Nicaraguan/ Spoken Word Artist/Educator/Vegan
I truly believe that understanding your roots is absolutely essential to unlocking your true power and understanding where you want to go. It is precisely because of my family’s stories, struggles, and sacrifices that I was able to pursue my dreams. They struggled so that my brothers, cousins, and I wouldn’t have to. I understand and reflect on this consistently to remind me of just how blessed I am and to remind of me how far we’ve come.
When I was a teenager my father taught me about the significance of my roots. He taught me the meaning of the word “Nicoya”. It’s slang, a term used to describe oneself as being from Nicaragua, a small nation tucked away on the isthmus that is Central America. I thought it was the most badass thing. It was a new way for me to describe myself, to give identity to myself, especially at a time such as adolescence. The nickname “Niko” was then born, and since the age of 14 I have been going by it ever since. Even though my mother is from Colombia, I have always shared a stronger bond with my Nicaraguan roots, as my grandparents from that side of the family had more children who then spawned more of their own. I, along with my two brothers and many cousins, am one of these children. It was through large family gatherings and through participation in programs at school that I came to fall in love with music, specifically Hip Hop.
For as long as I can remember, I have always loved the sound of the drum, an instrument that is at the heart of Latin and African music and sounds. I discovered poetry and spoken word in middle and high school, began tagging walls, notebooks, and desks, bought my first pair of turntables at 11, and although I never mastered the moonwalk or a windmill, I absolutely love to dance. Through Hip Hop I was able to further master myself and my identity, and perhaps even more importantly, educate myself. It was through Hip Hop culture that I was able to expand my lens of the world and therefore grow. This combination of my ancestral roots and history and Hip Hop allowed me to understand who I was so that I can better understand where I wanted to go.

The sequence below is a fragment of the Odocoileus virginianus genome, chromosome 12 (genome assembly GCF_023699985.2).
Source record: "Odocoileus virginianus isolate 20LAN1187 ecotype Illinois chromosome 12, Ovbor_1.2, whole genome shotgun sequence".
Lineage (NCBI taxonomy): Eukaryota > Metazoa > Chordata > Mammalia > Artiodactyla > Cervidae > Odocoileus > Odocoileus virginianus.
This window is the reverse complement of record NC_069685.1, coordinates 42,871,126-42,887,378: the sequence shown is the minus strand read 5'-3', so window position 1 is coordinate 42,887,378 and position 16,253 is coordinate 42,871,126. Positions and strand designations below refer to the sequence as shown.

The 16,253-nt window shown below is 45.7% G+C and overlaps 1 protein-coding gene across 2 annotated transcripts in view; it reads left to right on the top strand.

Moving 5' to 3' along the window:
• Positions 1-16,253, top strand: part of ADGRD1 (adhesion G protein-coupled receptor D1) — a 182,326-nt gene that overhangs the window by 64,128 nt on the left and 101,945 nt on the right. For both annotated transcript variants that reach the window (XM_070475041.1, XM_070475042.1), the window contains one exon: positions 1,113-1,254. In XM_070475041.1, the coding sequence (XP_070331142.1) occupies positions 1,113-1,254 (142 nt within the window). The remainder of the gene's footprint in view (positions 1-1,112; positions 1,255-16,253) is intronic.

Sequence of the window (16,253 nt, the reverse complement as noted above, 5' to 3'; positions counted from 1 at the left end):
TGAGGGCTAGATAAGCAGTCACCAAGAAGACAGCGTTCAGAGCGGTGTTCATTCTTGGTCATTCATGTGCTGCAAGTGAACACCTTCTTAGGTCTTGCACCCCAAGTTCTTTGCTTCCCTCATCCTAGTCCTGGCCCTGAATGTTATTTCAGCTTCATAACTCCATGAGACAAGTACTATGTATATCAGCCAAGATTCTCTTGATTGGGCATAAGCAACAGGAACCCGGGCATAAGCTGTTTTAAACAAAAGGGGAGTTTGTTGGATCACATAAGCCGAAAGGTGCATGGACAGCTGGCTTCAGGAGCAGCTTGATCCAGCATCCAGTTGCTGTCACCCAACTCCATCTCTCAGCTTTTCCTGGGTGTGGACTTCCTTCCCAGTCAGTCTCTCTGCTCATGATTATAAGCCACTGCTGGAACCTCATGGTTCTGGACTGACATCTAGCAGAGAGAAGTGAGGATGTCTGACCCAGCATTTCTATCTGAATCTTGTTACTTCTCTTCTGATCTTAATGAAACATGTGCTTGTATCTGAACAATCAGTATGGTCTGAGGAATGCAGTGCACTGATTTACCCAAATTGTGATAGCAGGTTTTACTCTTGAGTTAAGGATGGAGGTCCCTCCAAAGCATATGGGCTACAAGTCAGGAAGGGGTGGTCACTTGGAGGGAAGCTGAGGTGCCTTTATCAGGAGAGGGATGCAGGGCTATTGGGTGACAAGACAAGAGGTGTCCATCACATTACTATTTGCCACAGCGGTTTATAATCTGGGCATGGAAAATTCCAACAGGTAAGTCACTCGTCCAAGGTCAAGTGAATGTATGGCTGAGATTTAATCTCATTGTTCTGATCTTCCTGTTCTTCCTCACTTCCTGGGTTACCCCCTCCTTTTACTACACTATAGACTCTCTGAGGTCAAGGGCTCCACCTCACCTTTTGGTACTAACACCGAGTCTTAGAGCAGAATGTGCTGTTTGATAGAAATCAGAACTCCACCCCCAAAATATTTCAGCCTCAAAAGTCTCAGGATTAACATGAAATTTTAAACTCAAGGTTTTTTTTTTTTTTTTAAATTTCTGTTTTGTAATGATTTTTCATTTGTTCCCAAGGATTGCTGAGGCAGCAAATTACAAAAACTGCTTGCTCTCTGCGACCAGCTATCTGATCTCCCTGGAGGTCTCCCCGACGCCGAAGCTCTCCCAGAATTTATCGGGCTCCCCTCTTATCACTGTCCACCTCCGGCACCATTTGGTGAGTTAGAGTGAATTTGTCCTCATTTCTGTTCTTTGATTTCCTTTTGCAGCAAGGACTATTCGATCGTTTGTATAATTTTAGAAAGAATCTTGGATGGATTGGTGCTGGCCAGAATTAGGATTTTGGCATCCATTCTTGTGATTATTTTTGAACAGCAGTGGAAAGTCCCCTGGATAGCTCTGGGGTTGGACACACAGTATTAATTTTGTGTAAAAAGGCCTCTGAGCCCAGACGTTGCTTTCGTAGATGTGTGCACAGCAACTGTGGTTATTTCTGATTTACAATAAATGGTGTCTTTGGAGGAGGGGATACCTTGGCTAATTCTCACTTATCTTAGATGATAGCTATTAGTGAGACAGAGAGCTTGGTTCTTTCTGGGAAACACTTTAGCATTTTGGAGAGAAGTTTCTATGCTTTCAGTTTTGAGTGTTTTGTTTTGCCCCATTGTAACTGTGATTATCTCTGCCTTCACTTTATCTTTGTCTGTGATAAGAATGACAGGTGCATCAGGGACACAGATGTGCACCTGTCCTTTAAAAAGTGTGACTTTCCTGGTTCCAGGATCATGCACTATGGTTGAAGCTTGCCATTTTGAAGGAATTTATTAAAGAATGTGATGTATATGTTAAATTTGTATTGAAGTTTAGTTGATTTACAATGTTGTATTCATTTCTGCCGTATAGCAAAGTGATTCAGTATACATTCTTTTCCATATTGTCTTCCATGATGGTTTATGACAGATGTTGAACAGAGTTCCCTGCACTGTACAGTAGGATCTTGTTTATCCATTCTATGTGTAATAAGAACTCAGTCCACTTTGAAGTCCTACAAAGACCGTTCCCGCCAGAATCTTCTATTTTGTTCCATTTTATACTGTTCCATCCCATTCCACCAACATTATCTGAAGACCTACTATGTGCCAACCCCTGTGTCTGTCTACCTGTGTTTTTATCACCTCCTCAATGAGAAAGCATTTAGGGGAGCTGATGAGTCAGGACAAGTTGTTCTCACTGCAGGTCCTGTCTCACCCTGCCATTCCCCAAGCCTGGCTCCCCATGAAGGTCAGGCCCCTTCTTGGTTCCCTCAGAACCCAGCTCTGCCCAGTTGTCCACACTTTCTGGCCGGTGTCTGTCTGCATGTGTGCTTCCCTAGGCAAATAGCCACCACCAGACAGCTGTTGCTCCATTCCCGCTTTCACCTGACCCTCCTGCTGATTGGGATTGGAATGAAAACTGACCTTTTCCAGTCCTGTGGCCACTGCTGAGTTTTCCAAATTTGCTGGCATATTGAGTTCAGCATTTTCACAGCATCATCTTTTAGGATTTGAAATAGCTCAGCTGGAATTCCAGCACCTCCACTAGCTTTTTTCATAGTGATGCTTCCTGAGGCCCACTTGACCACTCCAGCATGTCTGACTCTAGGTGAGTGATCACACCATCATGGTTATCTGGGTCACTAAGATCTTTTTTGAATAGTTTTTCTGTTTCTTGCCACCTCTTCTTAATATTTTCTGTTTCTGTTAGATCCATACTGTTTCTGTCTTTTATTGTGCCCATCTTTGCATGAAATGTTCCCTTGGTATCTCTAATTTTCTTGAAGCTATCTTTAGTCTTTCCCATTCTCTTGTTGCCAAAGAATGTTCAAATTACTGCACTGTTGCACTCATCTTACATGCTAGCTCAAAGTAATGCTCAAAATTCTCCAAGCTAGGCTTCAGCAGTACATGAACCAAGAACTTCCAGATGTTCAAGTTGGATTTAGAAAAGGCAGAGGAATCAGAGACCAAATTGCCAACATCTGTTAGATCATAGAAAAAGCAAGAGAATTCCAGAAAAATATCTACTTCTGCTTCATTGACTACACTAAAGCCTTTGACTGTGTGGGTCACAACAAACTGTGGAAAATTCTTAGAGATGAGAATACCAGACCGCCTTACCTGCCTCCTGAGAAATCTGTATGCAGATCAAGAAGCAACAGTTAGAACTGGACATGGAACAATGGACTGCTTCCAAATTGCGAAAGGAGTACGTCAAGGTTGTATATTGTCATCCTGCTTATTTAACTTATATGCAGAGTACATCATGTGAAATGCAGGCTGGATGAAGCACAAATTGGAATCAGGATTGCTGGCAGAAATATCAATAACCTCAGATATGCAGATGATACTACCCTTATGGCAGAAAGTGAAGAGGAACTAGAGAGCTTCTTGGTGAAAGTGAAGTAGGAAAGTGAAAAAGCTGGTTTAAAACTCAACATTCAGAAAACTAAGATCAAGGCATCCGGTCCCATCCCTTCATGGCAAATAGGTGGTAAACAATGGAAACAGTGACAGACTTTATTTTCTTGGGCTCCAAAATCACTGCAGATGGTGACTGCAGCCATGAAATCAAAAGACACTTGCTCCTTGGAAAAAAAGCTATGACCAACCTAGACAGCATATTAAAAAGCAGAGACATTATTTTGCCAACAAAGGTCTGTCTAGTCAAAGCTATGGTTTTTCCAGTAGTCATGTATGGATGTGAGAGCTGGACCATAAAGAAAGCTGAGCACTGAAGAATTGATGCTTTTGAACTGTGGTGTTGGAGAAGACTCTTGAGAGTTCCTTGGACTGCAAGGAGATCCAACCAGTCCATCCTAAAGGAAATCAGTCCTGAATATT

During the summer before my senior year of high school, I attended a program that was known back then as the Hispanic Youth Symposium (HYS), a 4 day, 3 night college and life skills empowerment program for high school students in Virginia. Up until that point I was an academic screw up; I basically coasted through high school as a C average student, but by the time the symposium came up, I had been writing poetry for years. The symposium offered scholarship winning opportunities through three different avenues: a writing contest, a speech contest, and a talent show. I wrote and performed a new poem specifically for the event which focused and reflected on the Latinx/American identity and experiences, and to my surprise actually ended up taking 3rd place, walking away with a $500 scholarship. The amount of love and support I received both during and after my performance was euphoric, a feeling I had never felt before in my life. Up until then, I don’t think I had ever cried such tears of joy as I did that night. For the first time in my life, people from outside of my family helped me tap into my own potential and realize the power I had inside of me, the power to make the world a better place through art, creativity, and imagination. However, it wasn’t just the talent show that helped me recognize my power, but also the symposium as a whole. I met high school and college students, each with their own amazing stories and struggles, along with mentors and volunteers that exemplified Brown excellence at it’s finest. For the first time in my life, I saw other young people of color who were either pursuing or had already established careers in medicine, law, education, engineering, entertainment, and media, just to name a few. For a young brown person of color whose family was only familiar with hard labor and blue collar, working class jobs, this was absolutely life changing. To this day, not only do I keep in touch with many of the people that I met nearly a decade ago, I became the best of friends with many of them, further cementing a legacy of friendships and leadership with other members of my community. I am absolutely indebted and owe so much to the Hispanic College Fund for the amazing job they did, and continue to do, to empower young people of color to pursue their dreams through higher education.
Because of all of this and more, I have been fortunate enough to have established a career in education, in which I work to empower low-income high school students of color to pursue higher education and beyond. While it can be demanding work, it is also the most rewarding, and I absolutely love what I do.